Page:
Last week’s national accounts data confirm the economy is growing at a sub-trend pace of 2.3%. Alongside that, though, the productivity performance remains solid with a 1.4% rise over the past year. And just as importantly for those concerned with “labour market rigidities”, unit labour costs fell 0.4%, which reflects the softer jobs markets in the past year or so and shows that the workforce is able to adapt to changing economic conditions.

These hard numbers on the economy cast a curious light on the recent comments from the head of the Prime Minister’s Business Advisory Council, Maurice Newman, who reckons that “Australian wage rates are very high by international standards, and our system is dogged by rigidities”. Newman suggested that greater flexibility in the labour market is needed and that lower wages are required to boost Australia’s competitiveness and by inference its longer-run economic well-being. Newman also suggested that lower wages would raise demand for labour and lead to an unemployment rate lower than would be the case with a high wage structure.

Apart from being porous with facts, Newman’s claims are a 1980s view of “us versus them” — bosses versus unions — approach to labour market positioning. The union movement abandoned the other side of Newman’s silly “anti-boss” and “anti-business” notions with the Price and Incomes Accord and the embrace of productivity-linked pay claims.

The Australian economy has been all the better for it, with basically two decades of real wages growth, an unemployment rate below 6% for more than a decade and ongoing improvements in working terms and conditions. Newman’s view, conversely, is the old-school, obsolete, anti-union “wage cuts are good for the economy and employment” camp. His views are worse than that in that they are meaningless in terms of linking wage levels and the unemployment rate.

In an attempt to support his view, Newman cites wages levels across a number of countries. This is where he inadvertently kicks a quite embarrassing own goal because each country he cites with a lower minimum wage than Australia has a higher unemployment rate.

According to Newman, Australia’s minimum wage is US$33,355 for a 38-hour week while Canada, which is mysteriously referred to as “our closest competitor”, has a minimum wage of US$22,766, for a 44-hour week. Newman goes on to say:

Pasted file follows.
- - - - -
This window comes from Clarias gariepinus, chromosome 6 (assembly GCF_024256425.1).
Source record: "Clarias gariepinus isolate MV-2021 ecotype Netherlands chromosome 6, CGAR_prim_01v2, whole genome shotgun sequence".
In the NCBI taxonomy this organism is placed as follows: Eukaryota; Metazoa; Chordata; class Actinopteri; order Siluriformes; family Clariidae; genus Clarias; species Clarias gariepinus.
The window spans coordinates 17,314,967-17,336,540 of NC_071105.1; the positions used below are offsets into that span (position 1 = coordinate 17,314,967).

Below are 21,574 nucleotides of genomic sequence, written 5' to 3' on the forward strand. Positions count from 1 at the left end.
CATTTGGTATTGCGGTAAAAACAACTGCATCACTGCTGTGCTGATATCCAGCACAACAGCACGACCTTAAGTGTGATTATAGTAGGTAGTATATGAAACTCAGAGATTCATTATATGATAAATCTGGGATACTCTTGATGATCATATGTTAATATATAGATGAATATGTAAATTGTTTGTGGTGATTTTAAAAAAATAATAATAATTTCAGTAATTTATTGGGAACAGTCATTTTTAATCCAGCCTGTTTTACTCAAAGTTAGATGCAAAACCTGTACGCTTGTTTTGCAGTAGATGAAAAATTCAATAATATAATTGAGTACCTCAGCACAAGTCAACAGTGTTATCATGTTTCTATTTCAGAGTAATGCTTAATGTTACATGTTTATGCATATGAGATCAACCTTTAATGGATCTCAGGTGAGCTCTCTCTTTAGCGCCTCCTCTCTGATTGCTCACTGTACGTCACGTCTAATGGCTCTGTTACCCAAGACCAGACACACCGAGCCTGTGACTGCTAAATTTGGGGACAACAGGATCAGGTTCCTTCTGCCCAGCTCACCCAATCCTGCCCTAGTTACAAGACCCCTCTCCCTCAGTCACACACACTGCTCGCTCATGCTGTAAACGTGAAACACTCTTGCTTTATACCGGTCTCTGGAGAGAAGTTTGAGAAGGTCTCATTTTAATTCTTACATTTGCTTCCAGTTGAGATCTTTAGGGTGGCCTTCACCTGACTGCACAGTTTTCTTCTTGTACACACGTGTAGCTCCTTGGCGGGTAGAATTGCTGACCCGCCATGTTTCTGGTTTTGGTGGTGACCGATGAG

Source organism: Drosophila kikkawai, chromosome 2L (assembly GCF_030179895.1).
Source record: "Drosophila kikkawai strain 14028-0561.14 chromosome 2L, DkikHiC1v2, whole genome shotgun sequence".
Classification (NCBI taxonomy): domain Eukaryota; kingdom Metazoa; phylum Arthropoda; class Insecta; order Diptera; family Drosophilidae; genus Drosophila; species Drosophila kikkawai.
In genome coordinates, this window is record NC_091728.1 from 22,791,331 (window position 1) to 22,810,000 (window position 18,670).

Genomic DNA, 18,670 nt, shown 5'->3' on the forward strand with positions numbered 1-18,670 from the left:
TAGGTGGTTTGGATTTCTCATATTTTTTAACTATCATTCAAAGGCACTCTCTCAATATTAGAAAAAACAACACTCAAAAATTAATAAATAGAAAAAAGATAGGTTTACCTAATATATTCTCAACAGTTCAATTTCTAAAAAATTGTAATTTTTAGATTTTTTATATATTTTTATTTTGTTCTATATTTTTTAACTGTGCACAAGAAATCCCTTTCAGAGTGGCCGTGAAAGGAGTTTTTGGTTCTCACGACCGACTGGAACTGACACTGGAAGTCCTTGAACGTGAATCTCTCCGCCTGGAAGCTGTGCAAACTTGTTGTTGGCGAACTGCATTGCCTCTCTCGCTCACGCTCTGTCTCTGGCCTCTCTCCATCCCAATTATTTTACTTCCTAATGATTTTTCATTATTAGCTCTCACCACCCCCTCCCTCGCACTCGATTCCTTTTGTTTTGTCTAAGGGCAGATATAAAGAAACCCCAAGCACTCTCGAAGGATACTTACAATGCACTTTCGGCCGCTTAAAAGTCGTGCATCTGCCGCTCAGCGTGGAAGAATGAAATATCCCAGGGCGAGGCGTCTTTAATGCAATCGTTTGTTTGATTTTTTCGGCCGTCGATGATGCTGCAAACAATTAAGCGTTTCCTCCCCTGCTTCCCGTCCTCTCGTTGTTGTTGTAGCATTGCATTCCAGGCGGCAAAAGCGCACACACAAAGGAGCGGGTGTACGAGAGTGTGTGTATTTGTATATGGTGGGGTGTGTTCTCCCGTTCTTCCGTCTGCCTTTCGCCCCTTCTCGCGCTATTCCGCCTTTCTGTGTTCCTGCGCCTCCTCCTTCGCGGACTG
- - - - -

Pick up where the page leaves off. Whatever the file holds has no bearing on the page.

“The European minimum wage is around $US 22,000, New Zealand is US$ 23,000 and the United States, US$15,000, all rounded and for 40 hour weeks. A British worker receives about US$20,000 for a 38.2 hour week.”

Newman’s ineptitude failed to grasp the fact that Australia’s “high” wage structure is associated with the current unemployment rate of 5.7%, whereas the “low” wage countries all have higher unemployment rates. The unemployment rate in Canada is 6.9%, in the US is 7%, in the eurozone it is a record high above 12%, in New Zealand, it is 6.2%, and in the UK it is 7.6%.

It is even more extreme than that when one looks at some longer-run context. In the 38 years since 1975, Canada has never had an unemployment rate below 5.9%, compared to Australia, where it has not been above that level since 2003. So much for low wages helping labour market efficiency and driving unemployment lower. It is worse for the eurozone, where the unemployment rate has not dipped below 7% since its establishment 14 years ago, despite low wages.

The US and New Zealand have had occasions in recent years when the unemployment rate fell below 5%, matching the performance of Australia. With the economic boom that preceded the economic crisis which started in 2008, Australia, New Zealand and the US all had unemployment rates in the 4-5% region — Australia certainly did not lag these low wage countries.

What is more important is that when the going got tough, Australia’s “high wage and inflexible” labour market, as Newman believes, was able to adjust with a peak unemployment rate at 5.9%. In New Zealand, the unemployment rate peaked at 7.3%, and in the US, 10%. Recall that for Australia, each 0.1% on the unemployment rate is approximately 11,500 jobs.

These dynamics fly in the face of Newman’s assertions and other like-minded zealots on labour market reform and flexibility in Australia. They are simply not correct.

If Australia had an inappropriately high wage structure and was as inflexible as Newman asserts, it would have shown up in a jump in the unemployment rate above the unemployment rates in alternative low-wage countries. It clearly hasn’t.

It is disconcerting that someone of Newman’s calibre is an important economic advisory role to the Abbott government. He is a dinosaur on economics, the labour market and fiscal issues, which I haven’t touched on here. Let’s hope Abbott realises Newman is not suitable for such a role and replaces him with someone with some knowledge, vision and understanding of 21st-century economics.

Peter Fray

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